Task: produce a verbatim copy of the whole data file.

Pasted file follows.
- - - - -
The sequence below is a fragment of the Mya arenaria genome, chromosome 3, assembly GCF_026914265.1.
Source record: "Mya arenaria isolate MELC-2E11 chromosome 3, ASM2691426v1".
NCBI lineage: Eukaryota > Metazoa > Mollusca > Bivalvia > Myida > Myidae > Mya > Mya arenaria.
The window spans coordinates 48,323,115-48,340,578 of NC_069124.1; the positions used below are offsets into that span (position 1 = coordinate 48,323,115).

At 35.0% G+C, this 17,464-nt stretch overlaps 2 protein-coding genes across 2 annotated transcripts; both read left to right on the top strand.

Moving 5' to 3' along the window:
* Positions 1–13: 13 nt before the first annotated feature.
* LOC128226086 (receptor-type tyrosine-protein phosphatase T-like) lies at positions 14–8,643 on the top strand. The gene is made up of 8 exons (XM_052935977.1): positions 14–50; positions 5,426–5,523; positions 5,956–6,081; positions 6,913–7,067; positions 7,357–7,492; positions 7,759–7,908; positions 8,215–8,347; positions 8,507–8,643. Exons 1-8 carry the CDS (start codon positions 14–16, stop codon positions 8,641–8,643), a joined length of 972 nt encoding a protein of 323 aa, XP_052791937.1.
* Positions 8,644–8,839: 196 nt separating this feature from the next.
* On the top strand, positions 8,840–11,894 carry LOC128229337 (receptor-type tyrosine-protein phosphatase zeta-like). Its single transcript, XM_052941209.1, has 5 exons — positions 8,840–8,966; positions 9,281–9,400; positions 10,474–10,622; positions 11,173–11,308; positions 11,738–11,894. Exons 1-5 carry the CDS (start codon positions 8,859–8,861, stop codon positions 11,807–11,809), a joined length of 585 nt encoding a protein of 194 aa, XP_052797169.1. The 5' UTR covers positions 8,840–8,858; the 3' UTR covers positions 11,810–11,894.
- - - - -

The sequence below is a fragment of the Mya arenaria genome, chromosome 3, assembly GCF_026914265.1.
Source record: "Mya arenaria isolate MELC-2E11 chromosome 3, ASM2691426v1".
NCBI lineage: Eukaryota > Metazoa > Mollusca > Bivalvia > Myida > Myidae > Mya > Mya arenaria.
The window spans coordinates 48,323,115-48,340,578 of NC_069124.1; the positions used below are offsets into that span (position 1 = coordinate 48,323,115).

At 35.0% G+C, this 17,464-nt stretch overlaps 2 protein-coding genes across 2 annotated transcripts; both read left to right on the top strand.

Moving 5' to 3' along the window:
* Positions 1–13: 13 nt before the first annotated feature.
* LOC128226086 (receptor-type tyrosine-protein phosphatase T-like) lies at positions 14–8,643 on the top strand. The gene is made up of 8 exons (XM_052935977.1): positions 14–50; positions 5,426–5,523; positions 5,956–6,081; positions 6,913–7,067; positions 7,357–7,492; positions 7,759–7,908; positions 8,215–8,347; positions 8,507–8,643. Exons 1-8 carry the CDS (start codon positions 14–16, stop codon positions 8,641–8,643), a joined length of 972 nt encoding a protein of 323 aa, XP_052791937.1.
* Positions 8,644–8,839: 196 nt separating this feature from the next.
* On the top strand, positions 8,840–11,894 carry LOC128229337 (receptor-type tyrosine-protein phosphatase zeta-like). Its single transcript, XM_052941209.1, has 5 exons — positions 8,840–8,966; positions 9,281–9,400; positions 10,474–10,622; positions 11,173–11,308; positions 11,738–11,894. Exons 1-5 carry the CDS (start codon positions 8,859–8,861, stop codon positions 11,807–11,809), a joined length of 585 nt encoding a protein of 194 aa, XP_052797169.1. The 5' UTR covers positions 8,840–8,858; the 3' UTR covers positions 11,810–11,894.